In the Baptist church that I grew up in:

  • People should be baptized of their own free will.
  • They must be old enough to understand what baptism is and what it means.
  • They must make a confession of faith.
  • Classes may or may not be required.

A white robe is often provided, but is not necessary.


What Are the Requirements for Catholic Baptism?


In order for the Catholic Church to recognize a baptism as valid, there must be three things:

  1. Water
  2. The words ‘in the name of the Father and of the Son and of the Holy Spirit’ (or some version thereof, naming all three)
  3. The intent of baptizing.

Also, in most cases, you will also need at least one consenting parent or legal guardian, and reasonable assurance that the child will be raised Catholic.

Catholic godparents, special clothes, candles and oil are all customary as well, though not required.


What Is a Typical Believer’s Baptism Like?


Who: Anyone who believes and is old enough to want to be baptized. Believer’s baptisms are typically done by the pastor.

Where: Many churches have a baptismal font right behind the stage, which is accessed from behind. People also have the option of getting baptized in a river, pond, lake, etc., which sometimes happens at special church camps or events.

When: Some churches keep the water warm to baptize anyone who wants to come forward and “accept Jesus” at the end of the service on any given Sunday. Others will wait and have a baptismal service where they baptize several people at a time.


  • People are baptized by full immersion to symbolize Jesus’s death, burial and resurrection.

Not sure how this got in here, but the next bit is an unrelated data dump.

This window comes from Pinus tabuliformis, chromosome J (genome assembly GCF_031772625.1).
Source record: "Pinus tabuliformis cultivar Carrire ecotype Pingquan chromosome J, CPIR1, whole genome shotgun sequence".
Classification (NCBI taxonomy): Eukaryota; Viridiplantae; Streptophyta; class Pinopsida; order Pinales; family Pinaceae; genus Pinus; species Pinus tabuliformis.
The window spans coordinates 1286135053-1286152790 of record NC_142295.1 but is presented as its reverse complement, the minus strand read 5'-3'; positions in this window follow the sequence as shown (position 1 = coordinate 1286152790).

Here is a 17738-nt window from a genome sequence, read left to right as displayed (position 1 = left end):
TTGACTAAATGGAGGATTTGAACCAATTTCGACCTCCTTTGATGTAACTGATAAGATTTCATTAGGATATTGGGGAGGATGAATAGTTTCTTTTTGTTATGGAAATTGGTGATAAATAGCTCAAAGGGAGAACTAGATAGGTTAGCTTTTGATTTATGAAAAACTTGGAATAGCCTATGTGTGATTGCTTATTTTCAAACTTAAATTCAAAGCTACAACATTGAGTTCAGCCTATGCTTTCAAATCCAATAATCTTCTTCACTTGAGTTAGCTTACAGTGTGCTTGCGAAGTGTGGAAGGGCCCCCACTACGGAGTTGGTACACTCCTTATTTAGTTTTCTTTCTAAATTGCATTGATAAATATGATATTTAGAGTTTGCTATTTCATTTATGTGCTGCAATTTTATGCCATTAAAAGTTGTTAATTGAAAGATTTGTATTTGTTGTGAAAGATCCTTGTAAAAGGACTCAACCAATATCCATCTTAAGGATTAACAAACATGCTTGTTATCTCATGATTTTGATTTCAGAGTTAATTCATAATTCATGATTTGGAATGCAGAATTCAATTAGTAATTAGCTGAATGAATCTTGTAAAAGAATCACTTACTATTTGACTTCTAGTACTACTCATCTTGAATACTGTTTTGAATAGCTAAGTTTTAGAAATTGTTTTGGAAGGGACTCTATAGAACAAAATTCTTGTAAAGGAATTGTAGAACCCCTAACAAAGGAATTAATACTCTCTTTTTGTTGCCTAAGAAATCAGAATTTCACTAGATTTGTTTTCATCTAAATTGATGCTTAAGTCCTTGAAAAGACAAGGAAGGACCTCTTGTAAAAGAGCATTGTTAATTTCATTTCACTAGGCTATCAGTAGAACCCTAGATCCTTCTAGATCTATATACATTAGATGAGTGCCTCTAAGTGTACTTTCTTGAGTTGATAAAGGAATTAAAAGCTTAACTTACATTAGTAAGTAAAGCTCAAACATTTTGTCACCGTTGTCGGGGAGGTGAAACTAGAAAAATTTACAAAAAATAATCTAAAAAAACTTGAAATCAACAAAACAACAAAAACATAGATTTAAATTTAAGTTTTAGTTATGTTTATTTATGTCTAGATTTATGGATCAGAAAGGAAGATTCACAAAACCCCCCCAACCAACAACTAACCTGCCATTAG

• They typically wear a robe with normal clothes underneath (and bring clothes to change into for afterwards!)
  • The pastor will generally give a short introduction and the person will probably share their testimony.
  • The pastor will ask the person some “Do you believe” type questions to make sure the person is a believing Christian.
  • The pastor will dunk the person while saying “I now baptize you in the name of the Father, and of the Son and of the Holy Spirit.”
  • Much applause and rejoicing from everyone watching!
  • And yes, you can hold your nose! (I know; you were curious.)


For infants: In denominations that don’t baptize infants, there is often a baby dedication ceremony instead. Basically, the mother and father present the baby (or toddler) in front of the congregation and promise to raise the baby in the faith. In turn, the congregation promises to do everything in their power to help, and the pastor says a prayer that the child will grow up to know God.


What Is a Typical Infant Baptism Like?


Who: Anyone. Babies born into Catholic families are generally baptized as infants (from birth to the first few months of life). Children over 7 years and adults are baptized upon conversion and completion of education classes about the Catholic faith (RCIC or RCIA).

Where: At the baptismal font, usually in front of the church.

When: Typically on Sundays. Either during mass or after mass as part of a private ceremony for family and invited friends.


  • The parents and godparents state their intentions/promises for the child (to baptize them and raise them in the Catholic faith).
  • The priest, parents and godparents make the sign of the cross on the baby.
  • One or two Scripture passages are read.
  • Prayers are said.
  • The baby is baptized in the name of the Father, Son and Holy Spirit by immersion, pouring or sprinkling. (Any method is fine. Immersion is rare, but it isn’t unheard of!)
  • Candles are lit.
  • The baby is anointed with oil.
  • The priest blesses the parents.
  • The baptismal certificate is filled out and filed.